As a Halloween treat for you cultists out there, Chaosium has just released The Parapsychologist Handbook, a 109-page paperback available only through Chaosium’s website. Bringing ghost hunting any era of Cthulhu campaign, the book “reveals the real-world science of the paranormal, Parapsychology (its history and methods), how to play a parapsychologist, how to run a Call of Cthulhu campaign centered around a ghost-hunting group, and how to simulate various non-Mythos entities and psychic powers in your campaign.” The book sells for $14.95, and currently lacks the full layout kung-fu treatment Chaosium is capable of. However, should the Handbook see spirited sales, there’s a good chance the book will rise again in a reprint with the full treatment.
Archive for October, 2003
WotC has announced on the D&D Minis home page that two announced non-random box sets, Orc War Party and Outlaw War Party, have been cancelled. They cite business considerations as well as nebulously defined “player feedback.” Amazingly, some folks online are complaining about this decision. Who would have thought. First: of course the way the miniatures game is packaged privileges wargamers over roleplayers. The whole D&D system privileges wargamers. Second: WotC has not only the right but the obligation to sell to the people who buy. Roleplayers are not buying the randomized packs, because the only people who want monster leads to begin with are DMs, and there are fewer of them than of players, who want (at least) one lead of their character. I expect that, once D&D Minis builds more of a head of steam, that we will see fixed sets for it, just like we did for MK Dungeons. I’m glad to see that WotC isn’t damaging their new game (yes, it really is a new game) by overextending it too early.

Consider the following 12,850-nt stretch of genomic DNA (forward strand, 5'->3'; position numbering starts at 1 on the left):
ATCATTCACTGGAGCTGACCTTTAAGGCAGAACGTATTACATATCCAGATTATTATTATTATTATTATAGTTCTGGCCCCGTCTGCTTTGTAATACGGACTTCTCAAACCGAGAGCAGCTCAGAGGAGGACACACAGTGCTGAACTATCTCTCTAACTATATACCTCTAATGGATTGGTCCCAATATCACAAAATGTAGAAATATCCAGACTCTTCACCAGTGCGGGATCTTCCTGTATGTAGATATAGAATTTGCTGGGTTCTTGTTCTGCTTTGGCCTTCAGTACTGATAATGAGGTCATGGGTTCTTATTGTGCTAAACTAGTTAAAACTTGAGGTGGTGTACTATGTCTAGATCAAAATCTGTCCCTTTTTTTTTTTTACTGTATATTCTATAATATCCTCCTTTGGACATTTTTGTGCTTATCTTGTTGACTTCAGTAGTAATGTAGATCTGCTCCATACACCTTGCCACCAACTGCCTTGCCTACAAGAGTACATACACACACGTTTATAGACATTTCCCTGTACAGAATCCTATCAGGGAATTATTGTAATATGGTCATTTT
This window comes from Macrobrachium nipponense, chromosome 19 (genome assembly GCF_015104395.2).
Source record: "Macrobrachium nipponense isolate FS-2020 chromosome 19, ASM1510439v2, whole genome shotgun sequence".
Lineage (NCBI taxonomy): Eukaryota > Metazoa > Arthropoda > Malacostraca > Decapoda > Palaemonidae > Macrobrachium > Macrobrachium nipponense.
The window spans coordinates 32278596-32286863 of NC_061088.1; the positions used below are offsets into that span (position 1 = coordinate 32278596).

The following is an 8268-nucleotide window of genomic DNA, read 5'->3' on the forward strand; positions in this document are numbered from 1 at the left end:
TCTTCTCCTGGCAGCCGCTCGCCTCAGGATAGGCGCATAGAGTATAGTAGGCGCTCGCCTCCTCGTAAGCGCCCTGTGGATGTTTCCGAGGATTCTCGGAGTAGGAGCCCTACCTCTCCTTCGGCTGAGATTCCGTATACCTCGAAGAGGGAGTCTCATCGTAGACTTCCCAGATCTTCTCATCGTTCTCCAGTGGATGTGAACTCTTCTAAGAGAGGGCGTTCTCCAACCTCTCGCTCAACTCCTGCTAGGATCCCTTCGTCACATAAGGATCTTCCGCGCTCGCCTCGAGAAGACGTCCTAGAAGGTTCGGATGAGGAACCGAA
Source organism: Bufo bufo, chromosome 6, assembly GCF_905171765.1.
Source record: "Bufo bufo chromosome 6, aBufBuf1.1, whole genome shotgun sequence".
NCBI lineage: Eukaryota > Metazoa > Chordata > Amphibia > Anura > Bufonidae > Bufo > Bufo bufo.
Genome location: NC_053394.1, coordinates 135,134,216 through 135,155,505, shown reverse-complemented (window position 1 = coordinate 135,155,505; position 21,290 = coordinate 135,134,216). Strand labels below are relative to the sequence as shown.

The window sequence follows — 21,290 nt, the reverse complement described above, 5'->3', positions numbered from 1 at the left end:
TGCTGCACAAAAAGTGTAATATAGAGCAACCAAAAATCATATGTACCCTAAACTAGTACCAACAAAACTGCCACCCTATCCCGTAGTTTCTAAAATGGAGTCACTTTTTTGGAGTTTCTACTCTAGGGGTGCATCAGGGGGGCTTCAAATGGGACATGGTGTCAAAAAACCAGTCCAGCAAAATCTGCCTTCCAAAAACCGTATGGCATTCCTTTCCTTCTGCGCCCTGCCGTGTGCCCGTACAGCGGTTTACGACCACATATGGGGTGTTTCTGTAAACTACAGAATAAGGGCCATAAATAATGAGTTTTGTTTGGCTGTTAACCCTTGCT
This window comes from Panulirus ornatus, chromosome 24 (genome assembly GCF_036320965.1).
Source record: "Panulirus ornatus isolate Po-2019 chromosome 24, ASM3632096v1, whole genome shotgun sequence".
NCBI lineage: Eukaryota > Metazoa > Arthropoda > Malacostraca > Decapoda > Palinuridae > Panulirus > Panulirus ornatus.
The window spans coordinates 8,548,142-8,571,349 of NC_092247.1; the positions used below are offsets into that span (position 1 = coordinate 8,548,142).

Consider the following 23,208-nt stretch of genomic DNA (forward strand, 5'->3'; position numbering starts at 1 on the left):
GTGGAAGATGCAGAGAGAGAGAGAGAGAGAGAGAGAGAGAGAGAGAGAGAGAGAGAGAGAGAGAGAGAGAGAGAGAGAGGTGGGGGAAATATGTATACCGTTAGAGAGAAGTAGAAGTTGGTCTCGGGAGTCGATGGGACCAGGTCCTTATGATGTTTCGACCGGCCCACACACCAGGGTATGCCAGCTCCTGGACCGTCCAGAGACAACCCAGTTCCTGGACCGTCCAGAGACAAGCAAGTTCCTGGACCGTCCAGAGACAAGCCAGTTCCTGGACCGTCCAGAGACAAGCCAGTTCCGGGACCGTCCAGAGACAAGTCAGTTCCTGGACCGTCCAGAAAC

Human Head Studios just posted a free d20 adventure to compliment The Redhurst Academy of Magic (which you can win a copy of in our Redhurst contest, by the way). The 11-page PDF, The Founder’s Day Cup, provides an adventure that makes use of Human Head’s other recent web freebie, the Spellflag rules. Get in there and make the Founder proud, or something.
The latest free game from Invisible City Productions has arrived just in time for Halloween. In Grunt, Growl and Tear, players control monsters which move around a board battling one another. One of the most interesting twists is that you can rip off your opponents’ limbs… and attach them to yourself for special powers! Also of note is the fact that add-ons for the game will soon begin appearing regularly at www.gruntgrowlandtear.com. In any case, if you’ve been looking for a wacky tactical combat game, this may just satisfy your cravings. The fact that it’s free doesn’t hurt any!
Neither Allan nor I had actually played Mage Knight up until yesterday. We’ve flirted with MK Dungeons (he’s actually on a big Dungeons kick right now), but that’s it. So, we’re not the best qualified to tell you how Mage Knight 2 differs from its predecessor, but we’ve gathered a little. We also have too small a sample to deal with to tell you generally what the figure selection is like in gameplay. We played the Quick Start rules and aim to get a fuller game in next week. Details below.